Over the past five years, global tech consulting firm ThoughtWorks has aggressively pursued female employees with impressive results. The Chicago-based firm, which has 3,000 employees and a remarkable passion for social justice, has nearly doubled the percentage of women in tech roles since 2010, from 17% to 32%. Moreover, the firm’s most recent hiring cohort was 57% women, surpassing the laudable 50% target. Such numbers are simply unheard in the tech industry.
One of these recent hires was Danie Banks, a software developer that no tech company wanted just two years ago. Yet after submitting her resume to ThoughtWorks, she went through an interview process completely different from anything she’d previously experienced. ThoughtWorks tested her coding skills, but then engaged her in a long conversation about her views on social justice. Danie also interviewed with a wide spectrum of employees, and ultimately landed the position. The way this happened offers lessons for any company in tech or other industries aiming to boost the number of women and minorities on the payroll.
The status of women in tech is pretty depressing: only 26% of computing jobs in the U.S. were held by women in 2013, according to a recent study. At big companies like Google, Apple and Facebook, women are a significant minority, particularly in engineering and technical roles. At big trade shows, participants captured the imbalance by tweeting photos of long lines at the men’s bathrooms and no lines at the women’s bathrooms.
Most tech companies today are aware of the problem and looking to hire more women, strongly promoting groups like Girls Who Code and investing substantially to encourage more women to pursue computer science degrees. Some have even started offering workshops and seminars on unconscious bias to reduce forms of discrimination that keep women and minorities out of this industry.
ThoughtWorks is certainly proactive in this regard, but two major factors really set the company apart: First, it actively recruits workers from outside computer science, hiring unconventional applicants and offering extensive training once they join. 40% of its software developers have degrees in fields other than computer science — like music, economics, accounting, or history.
Joanna Parke, managing director of the company’s North America division, identifies this as a way of “thinking outside the box.” Rather than just considering education and other typical standard criteria when interviewing a candidate, the company takes a whole picture approach, including “Their life journey, their curiosity and of course their technical proficiency.”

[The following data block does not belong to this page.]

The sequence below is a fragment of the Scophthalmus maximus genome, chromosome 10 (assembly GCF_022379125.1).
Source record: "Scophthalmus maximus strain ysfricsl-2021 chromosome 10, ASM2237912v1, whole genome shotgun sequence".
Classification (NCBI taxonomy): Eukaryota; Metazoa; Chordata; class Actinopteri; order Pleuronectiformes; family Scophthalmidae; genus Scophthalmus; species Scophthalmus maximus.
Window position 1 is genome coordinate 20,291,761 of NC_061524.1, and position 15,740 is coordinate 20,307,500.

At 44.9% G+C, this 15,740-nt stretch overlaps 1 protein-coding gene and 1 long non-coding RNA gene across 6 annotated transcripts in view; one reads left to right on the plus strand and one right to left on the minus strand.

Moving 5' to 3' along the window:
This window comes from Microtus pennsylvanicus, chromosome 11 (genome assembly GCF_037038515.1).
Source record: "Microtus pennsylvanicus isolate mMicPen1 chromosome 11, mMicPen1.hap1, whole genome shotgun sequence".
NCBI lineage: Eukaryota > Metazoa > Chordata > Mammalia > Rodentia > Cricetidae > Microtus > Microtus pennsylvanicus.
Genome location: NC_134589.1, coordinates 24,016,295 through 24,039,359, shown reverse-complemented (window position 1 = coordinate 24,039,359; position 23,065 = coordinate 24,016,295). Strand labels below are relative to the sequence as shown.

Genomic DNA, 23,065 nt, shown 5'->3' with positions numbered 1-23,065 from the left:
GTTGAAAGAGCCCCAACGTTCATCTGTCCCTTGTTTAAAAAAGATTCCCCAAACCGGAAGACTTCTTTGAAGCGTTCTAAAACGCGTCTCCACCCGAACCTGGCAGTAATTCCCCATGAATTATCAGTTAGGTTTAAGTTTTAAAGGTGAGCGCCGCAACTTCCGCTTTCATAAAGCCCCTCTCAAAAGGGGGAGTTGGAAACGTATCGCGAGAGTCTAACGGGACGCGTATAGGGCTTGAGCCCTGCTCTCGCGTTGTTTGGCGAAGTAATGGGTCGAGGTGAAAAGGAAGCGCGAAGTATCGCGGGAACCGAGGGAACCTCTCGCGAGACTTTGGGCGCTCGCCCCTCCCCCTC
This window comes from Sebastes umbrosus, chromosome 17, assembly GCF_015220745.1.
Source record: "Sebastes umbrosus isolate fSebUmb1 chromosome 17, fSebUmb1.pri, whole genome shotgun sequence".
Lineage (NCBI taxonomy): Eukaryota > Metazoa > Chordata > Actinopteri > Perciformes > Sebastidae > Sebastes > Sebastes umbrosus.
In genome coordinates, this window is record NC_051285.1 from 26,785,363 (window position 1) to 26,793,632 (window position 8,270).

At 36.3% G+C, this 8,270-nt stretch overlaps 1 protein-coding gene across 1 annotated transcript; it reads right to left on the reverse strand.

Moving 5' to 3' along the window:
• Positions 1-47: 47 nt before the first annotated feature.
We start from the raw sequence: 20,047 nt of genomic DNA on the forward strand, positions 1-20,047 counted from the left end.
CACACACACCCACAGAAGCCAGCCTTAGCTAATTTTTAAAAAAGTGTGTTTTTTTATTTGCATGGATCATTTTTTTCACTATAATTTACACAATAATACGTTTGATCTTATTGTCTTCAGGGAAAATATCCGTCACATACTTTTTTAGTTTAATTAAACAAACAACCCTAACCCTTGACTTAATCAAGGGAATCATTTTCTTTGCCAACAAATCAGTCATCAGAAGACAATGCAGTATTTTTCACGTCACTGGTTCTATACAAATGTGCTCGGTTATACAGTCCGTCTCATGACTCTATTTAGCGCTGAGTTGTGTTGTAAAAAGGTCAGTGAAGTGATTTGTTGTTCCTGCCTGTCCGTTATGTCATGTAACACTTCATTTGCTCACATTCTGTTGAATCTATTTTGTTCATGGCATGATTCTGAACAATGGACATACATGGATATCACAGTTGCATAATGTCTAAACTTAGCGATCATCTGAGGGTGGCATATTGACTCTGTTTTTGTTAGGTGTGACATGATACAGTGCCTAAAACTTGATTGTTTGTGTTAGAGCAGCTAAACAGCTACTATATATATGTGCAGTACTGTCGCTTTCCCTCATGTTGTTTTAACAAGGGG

Second, and perhaps most compelling, the company conducts very non-conventional interviews that deliberately counteract the unconscious biases that can lead interviewers to choose someone they assume to be just like them.
To curtail bias, a minimum of two employees interview each candidate. Additionally, while discussing those applicants with company recruiters, interviewers try to identify and describe any unsupported prejudices that may have crept into their assessments. When making a claim like “they just didn’t seem to fit” or “she talked way too much” or “we just didn’t click,” the interviewers then must analyze and support those statements, and toss them out if they are irrelevant or unsupported by facts.
Next, ThoughtWorks includes at least one female interviewer in the process – both to demonstrate a commitment to diversity and to evaluate a candidate’s reaction. As Parke explained, “You’ve got a candidate and two interviewers — one male and one female — and the candidate only makes eye contact with the man. It happens all the time. It’s a flag. Maybe it’s a coincidence, but it’s something you want to look at.”
The company also makes an effort to have applicants interviewed by someone who looks like them so that candidates see that ThoughtWorks’ commitment to diversity is more than just talk. This was tricky, however, in Danie Banks’ case: she was interviewed by a woman, but no black women. Currently only 8% of the company’s employees are black and 3% Latino. The company realizes it has a lot more room for improvement in this regard.
ThoughtWorks brings in nearly $350 million of revenue each year and has an impressive list of corporate clients, such as the Gap, Southwest Airlines and Caterpillar. Yet it also markets itself as strongly committed to social and economic justice.
Developing talent can be a double-edged sword for companies: workers who get extensive training can then end up leaving, taking everything they learned to another company. That’s not the case, however, at ThoughtWorks. The number of employees who’ve left the firm remains unusually low — only 10% for women and 16% for men.